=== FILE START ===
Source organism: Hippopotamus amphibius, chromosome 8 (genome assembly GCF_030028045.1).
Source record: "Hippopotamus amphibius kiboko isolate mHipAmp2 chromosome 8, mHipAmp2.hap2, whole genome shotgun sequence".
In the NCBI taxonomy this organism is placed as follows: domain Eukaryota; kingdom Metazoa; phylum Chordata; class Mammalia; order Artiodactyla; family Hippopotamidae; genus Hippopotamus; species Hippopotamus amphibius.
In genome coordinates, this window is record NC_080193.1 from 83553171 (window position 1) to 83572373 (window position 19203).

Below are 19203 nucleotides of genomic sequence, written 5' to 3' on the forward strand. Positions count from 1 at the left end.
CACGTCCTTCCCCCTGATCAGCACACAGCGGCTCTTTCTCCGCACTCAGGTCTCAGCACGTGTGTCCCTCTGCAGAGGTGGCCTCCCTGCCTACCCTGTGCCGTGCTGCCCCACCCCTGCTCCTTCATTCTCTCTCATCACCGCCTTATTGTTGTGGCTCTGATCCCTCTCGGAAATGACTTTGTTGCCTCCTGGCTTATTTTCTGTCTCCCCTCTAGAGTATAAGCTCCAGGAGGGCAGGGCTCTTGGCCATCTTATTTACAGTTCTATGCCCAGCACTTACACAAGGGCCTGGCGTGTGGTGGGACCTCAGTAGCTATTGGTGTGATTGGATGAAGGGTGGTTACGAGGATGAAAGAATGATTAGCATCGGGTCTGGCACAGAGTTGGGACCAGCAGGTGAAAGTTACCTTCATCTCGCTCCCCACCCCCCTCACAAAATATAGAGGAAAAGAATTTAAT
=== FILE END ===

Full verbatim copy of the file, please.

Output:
Source organism: Hippopotamus amphibius, chromosome 8 (genome assembly GCF_030028045.1).
Source record: "Hippopotamus amphibius kiboko isolate mHipAmp2 chromosome 8, mHipAmp2.hap2, whole genome shotgun sequence".
In the NCBI taxonomy this organism is placed as follows: domain Eukaryota; kingdom Metazoa; phylum Chordata; class Mammalia; order Artiodactyla; family Hippopotamidae; genus Hippopotamus; species Hippopotamus amphibius.
In genome coordinates, this window is record NC_080193.1 from 83553171 (window position 1) to 83572373 (window position 19203).

Below are 19203 nucleotides of genomic sequence, written 5' to 3' on the forward strand. Positions count from 1 at the left end.
CACGTCCTTCCCCCTGATCAGCACACAGCGGCTCTTTCTCCGCACTCAGGTCTCAGCACGTGTGTCCCTCTGCAGAGGTGGCCTCCCTGCCTACCCTGTGCCGTGCTGCCCCACCCCTGCTCCTTCATTCTCTCTCATCACCGCCTTATTGTTGTGGCTCTGATCCCTCTCGGAAATGACTTTGTTGCCTCCTGGCTTATTTTCTGTCTCCCCTCTAGAGTATAAGCTCCAGGAGGGCAGGGCTCTTGGCCATCTTATTTACAGTTCTATGCCCAGCACTTACACAAGGGCCTGGCGTGTGGTGGGACCTCAGTAGCTATTGGTGTGATTGGATGAAGGGTGGTTACGAGGATGAAAGAATGATTAGCATCGGGTCTGGCACAGAGTTGGGACCAGCAGGTGAAAGTTACCTTCATCTCGCTCCCCACCCCCCTCACAAAATATAGAGGAAAAGAATTTAAT